Hokkaido Japan Ski Tour 

Japan Guided Ski Tours 1
Experience the phenomenal powder skiing of Hokkaido, Japan

Mountain: Japan, North Island of Hokkaido

Tour: Hokkaido Powder Touring Ski Week

2025 Dates:
  • Jan 21-27, 2025
  • Jan 29 - Feb 4, 2025

Cost: $3800 per skier

Cost Includes
Guide fee, guide's expenses, 7 nights shared accommodations, 6 breakfasts in lodges, 3 lodge dinners (we eat out in Niseko to mix up the options), space in group van during tour.
Cost Does Not Include
Flight to/from Japan, 3 dinners in Niseko, meals in Chitose, lift tickets if used, taxi from airport to hotel, gratuities, drink purchases, equipment rental, lunches.

Register For 2025

Japan Ski Tour Equipment List

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If you backcountry ski you have heard the buzz surrounding the ski touring on Japan’s North Island, Hokkaido. Several years back we began our annual pilgrimage to this amazing island. We have found Japanese backcountry skiing every bit as remarkable as all the hype suggests. On storm days we tour in endless, deep, untracked powder in well spaced trees, and on sunny days where we poke up onto the higher peaks such as Yotei and Furnaodake. Over time we have most come to appreciate the warmth and hospitality of the Japanese people and the food has become the third highlight of this beautiful experience. Speaking of warmth, the Onsens are an experience in their own right and we try to end each day by soaking in a different hot pool. An Onsen sampler if you will.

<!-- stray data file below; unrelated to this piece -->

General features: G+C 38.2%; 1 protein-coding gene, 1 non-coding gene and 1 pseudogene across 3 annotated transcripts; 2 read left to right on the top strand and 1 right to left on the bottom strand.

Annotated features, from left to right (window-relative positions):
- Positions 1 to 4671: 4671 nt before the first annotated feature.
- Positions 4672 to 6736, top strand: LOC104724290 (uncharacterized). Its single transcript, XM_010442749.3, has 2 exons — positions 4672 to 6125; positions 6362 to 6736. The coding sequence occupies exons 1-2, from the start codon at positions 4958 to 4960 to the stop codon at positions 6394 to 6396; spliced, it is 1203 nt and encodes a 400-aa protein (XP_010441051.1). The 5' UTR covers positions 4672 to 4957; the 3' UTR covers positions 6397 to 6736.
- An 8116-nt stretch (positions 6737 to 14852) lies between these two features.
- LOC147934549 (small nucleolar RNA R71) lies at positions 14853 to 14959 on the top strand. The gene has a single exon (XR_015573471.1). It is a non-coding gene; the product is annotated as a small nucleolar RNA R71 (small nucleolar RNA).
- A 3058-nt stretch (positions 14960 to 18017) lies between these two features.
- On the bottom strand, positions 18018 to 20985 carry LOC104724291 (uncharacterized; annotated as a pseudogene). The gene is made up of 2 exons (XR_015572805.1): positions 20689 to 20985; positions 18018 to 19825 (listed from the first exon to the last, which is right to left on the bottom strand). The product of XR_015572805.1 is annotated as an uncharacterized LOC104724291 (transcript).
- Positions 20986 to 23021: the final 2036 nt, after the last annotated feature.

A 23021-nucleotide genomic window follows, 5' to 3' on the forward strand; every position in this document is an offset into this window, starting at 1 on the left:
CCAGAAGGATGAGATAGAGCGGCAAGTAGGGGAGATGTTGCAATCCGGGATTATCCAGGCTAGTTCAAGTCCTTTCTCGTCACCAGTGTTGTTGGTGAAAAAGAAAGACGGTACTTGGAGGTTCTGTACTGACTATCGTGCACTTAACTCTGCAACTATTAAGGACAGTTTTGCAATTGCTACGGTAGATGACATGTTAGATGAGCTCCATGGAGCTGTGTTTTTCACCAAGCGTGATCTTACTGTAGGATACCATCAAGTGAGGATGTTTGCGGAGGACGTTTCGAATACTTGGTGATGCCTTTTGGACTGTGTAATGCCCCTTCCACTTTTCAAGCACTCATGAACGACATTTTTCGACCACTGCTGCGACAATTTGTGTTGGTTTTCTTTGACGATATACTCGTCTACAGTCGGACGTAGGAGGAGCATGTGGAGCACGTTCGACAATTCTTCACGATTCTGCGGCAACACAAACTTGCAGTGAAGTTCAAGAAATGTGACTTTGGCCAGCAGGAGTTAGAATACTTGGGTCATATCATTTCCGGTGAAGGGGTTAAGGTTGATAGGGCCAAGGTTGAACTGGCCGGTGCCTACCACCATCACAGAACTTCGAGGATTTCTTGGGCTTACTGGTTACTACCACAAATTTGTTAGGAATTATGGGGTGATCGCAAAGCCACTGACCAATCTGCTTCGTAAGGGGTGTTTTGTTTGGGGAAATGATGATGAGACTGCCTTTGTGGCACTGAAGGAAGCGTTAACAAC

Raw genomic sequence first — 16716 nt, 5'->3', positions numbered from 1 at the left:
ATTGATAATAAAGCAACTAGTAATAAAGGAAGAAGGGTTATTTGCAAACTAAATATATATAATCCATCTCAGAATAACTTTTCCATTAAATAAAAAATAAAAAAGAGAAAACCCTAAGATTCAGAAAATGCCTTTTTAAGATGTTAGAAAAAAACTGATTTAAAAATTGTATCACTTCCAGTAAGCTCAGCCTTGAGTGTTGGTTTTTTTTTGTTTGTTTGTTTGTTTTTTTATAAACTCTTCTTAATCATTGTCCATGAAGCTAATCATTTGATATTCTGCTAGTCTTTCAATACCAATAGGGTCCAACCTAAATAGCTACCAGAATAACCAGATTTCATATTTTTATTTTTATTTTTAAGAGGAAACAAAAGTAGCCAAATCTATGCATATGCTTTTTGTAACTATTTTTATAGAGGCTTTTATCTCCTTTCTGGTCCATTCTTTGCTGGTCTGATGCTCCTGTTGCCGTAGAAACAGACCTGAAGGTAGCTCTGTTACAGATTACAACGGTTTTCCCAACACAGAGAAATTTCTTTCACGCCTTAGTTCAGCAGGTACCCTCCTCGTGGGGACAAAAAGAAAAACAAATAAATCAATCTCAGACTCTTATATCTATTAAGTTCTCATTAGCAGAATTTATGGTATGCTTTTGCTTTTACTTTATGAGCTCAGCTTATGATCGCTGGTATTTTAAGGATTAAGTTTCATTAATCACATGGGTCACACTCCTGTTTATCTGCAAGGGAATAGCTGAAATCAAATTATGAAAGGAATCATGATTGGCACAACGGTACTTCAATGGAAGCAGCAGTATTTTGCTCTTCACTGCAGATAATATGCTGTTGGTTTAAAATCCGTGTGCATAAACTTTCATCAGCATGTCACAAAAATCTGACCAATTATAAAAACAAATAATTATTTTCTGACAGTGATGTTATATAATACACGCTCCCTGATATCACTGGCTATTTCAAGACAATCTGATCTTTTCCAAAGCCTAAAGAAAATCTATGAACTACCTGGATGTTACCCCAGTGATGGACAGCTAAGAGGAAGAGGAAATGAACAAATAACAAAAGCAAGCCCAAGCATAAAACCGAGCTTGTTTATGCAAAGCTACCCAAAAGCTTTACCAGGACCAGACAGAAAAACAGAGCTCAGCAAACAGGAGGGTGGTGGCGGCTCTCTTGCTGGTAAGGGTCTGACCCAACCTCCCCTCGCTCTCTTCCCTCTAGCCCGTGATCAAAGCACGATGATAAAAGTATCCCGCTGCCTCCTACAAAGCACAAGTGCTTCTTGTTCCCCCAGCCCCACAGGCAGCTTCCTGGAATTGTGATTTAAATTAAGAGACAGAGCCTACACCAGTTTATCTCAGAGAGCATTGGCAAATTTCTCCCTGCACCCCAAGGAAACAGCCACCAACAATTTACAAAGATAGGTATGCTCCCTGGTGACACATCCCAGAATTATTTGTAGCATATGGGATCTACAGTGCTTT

In winter 2025 we will be taking a few small groups of lucky backcountry skiers on week-long tours focused on the two prime ski touring areas in Hokkaido. The tours begin in the backcountry a few valleys over from the sprawling ski area at Niseko and then move to central Hokkaido, known as the “powber belt” where we will enjoy more remote terrain on peaks like Furanodake and Tokachidake.

We retain a flexible itinerary as the weather heavily dictates where it is most enjoyable and safest to ski each day. On stormy days, which are frequent in the Hokkaido backcountry we stick to tree-skiing and on days when the sun peaks out we can venture higher on the many volcanoes that dominate the landscape. Each day will end with the option to visit one of the many Onsens (hot springs) that Hokkaido is famous for. Tying it all together will be the amazing food that Japan is known for.

In order to ease the logistics we meet and prep each group of skiers at a nice hotel near the Chitose (CTS) airport in Sapporo and then provide ground transportation to and from each touring area. During the trip we stay in comfortable hotels central to the areas we want to explore and we split the trip into 3.5 days spent around Niseko in the South and 3.5 days spent near Tokachidake and Daisetsuzan National Park in Central Hokkaido.